Unknown Domain

London Transport Museum Depot – Open Day

Every year that goes past it becomes harder and harder to think of gift ideas for my parents birthdays, it just so happened that the day after his birthday was the London Transport Museum Depot open day. We met early near the entrance to the depot and were able a quiet morning viewing.

As we walked in we noticed several control panels that had been saved from some kind of electrical control station, waiting to be moved and categorised, on one such panel was a label detailing the power ratings, a jaw dropping 2,000–33,000 amps! At any voltage that is an epic amount of power, but based on the normal voltage of trains (660V) that could be as much as 22 mega watts of power, who knows if this is right but either way that is simply unimaginable power (muwhahaha!).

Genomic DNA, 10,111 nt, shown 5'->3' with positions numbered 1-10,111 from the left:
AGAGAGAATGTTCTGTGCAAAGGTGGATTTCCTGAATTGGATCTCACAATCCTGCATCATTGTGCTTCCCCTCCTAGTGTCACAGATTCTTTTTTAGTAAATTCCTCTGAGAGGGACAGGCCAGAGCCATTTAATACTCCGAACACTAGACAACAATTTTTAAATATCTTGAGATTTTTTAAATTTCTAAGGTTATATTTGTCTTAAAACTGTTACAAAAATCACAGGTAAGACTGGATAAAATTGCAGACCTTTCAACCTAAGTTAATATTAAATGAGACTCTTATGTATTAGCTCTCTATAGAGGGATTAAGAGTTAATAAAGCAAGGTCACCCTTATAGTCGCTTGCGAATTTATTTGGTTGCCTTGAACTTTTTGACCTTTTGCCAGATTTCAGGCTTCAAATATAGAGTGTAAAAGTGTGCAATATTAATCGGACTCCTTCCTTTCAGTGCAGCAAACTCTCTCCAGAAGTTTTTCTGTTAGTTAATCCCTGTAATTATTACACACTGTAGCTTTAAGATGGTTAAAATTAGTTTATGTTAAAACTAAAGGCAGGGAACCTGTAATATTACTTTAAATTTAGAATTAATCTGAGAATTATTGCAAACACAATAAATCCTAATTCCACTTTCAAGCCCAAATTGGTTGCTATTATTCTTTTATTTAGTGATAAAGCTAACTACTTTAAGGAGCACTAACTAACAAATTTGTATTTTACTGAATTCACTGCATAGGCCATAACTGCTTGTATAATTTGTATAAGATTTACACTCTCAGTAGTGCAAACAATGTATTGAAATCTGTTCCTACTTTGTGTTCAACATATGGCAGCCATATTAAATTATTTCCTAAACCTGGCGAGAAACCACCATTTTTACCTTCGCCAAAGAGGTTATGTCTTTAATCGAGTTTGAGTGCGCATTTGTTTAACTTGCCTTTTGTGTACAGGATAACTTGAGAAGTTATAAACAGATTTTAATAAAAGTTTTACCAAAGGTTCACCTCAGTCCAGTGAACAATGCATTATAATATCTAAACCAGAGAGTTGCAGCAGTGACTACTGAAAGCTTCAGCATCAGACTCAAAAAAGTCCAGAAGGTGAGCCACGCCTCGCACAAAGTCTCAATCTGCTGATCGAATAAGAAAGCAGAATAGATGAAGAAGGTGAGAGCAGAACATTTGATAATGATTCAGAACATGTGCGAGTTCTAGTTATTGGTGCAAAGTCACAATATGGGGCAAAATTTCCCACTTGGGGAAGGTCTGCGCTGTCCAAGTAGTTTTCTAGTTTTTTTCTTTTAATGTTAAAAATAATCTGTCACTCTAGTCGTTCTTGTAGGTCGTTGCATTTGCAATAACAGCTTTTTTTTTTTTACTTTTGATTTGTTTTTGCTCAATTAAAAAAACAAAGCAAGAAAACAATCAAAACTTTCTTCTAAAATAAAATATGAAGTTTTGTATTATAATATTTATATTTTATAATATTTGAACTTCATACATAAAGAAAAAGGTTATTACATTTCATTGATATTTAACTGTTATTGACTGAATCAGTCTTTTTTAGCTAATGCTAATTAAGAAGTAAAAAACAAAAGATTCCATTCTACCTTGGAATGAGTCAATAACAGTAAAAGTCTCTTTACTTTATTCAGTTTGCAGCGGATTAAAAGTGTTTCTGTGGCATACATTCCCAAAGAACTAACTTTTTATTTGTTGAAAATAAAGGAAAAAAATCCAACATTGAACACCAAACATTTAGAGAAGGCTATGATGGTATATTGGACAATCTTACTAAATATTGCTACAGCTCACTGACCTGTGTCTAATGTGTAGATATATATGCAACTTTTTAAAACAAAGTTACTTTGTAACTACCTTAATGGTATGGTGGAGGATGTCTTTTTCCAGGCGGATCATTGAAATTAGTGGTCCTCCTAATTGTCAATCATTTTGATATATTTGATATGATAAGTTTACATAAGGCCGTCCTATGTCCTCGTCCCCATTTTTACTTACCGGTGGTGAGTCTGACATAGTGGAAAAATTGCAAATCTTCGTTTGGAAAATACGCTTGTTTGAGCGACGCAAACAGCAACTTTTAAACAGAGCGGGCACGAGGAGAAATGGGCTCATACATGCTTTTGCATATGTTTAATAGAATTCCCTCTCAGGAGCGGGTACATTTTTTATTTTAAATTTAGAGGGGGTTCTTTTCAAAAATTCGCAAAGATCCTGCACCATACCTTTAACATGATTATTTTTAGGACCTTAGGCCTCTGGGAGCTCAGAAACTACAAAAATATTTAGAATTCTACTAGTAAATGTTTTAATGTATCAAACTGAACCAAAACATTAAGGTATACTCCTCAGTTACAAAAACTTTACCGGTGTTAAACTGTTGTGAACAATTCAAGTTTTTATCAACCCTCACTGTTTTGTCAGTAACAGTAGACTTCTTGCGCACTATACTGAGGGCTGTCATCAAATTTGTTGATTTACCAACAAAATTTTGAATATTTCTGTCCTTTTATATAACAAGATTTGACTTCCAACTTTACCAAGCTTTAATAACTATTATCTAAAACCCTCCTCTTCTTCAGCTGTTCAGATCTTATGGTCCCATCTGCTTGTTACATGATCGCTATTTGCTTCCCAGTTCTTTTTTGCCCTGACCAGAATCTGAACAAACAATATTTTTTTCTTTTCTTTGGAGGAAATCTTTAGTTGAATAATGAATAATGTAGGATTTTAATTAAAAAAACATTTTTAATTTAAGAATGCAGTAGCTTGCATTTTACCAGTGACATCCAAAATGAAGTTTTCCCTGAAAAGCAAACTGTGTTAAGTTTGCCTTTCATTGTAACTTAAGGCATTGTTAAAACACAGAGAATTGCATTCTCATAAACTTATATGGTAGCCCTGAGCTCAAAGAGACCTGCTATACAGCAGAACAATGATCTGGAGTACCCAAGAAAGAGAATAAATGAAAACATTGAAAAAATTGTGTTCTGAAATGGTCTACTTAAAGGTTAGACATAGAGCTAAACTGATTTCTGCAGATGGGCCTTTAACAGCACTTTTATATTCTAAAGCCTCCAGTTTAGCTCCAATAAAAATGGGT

The depot is literally a treasure trove of interesting objects from London’s history. There were several entire platform booths, previously hosting small businesses selling sweets, drinks and newspapers. I found it amazing how much work went into the simple construction of some of the historical parts of London Transport, the booth was a beautiful wooden installation, while some of the older carriages were almost like human sized antiques.

We had a really fantastic day out, and I know my dad really enjoyed it too! Among the vast number of signs we managed to find a West Ham sign, which most certainly made him very happy as a fan of the team, I would recommend going along for a visit to anyone, it isn’t great for those who aren’t so mobile and there are no labels on any of the exhibits but it was a great day out and we really enjoyed it!

Interestingly there was a couple of chaps from the ‘friends of the museum’ group who were demoing their signal mans booth simulator which resurrected a old fashioned signal booth from Marble Arch and accurately simulated traffic which responds in real time to the signals from the old booth. While I didn’t snap any images of the original control panel, I did manage to get a sneak peek inside the simulator which was a mass of relays driven by a computer, quite amazing really!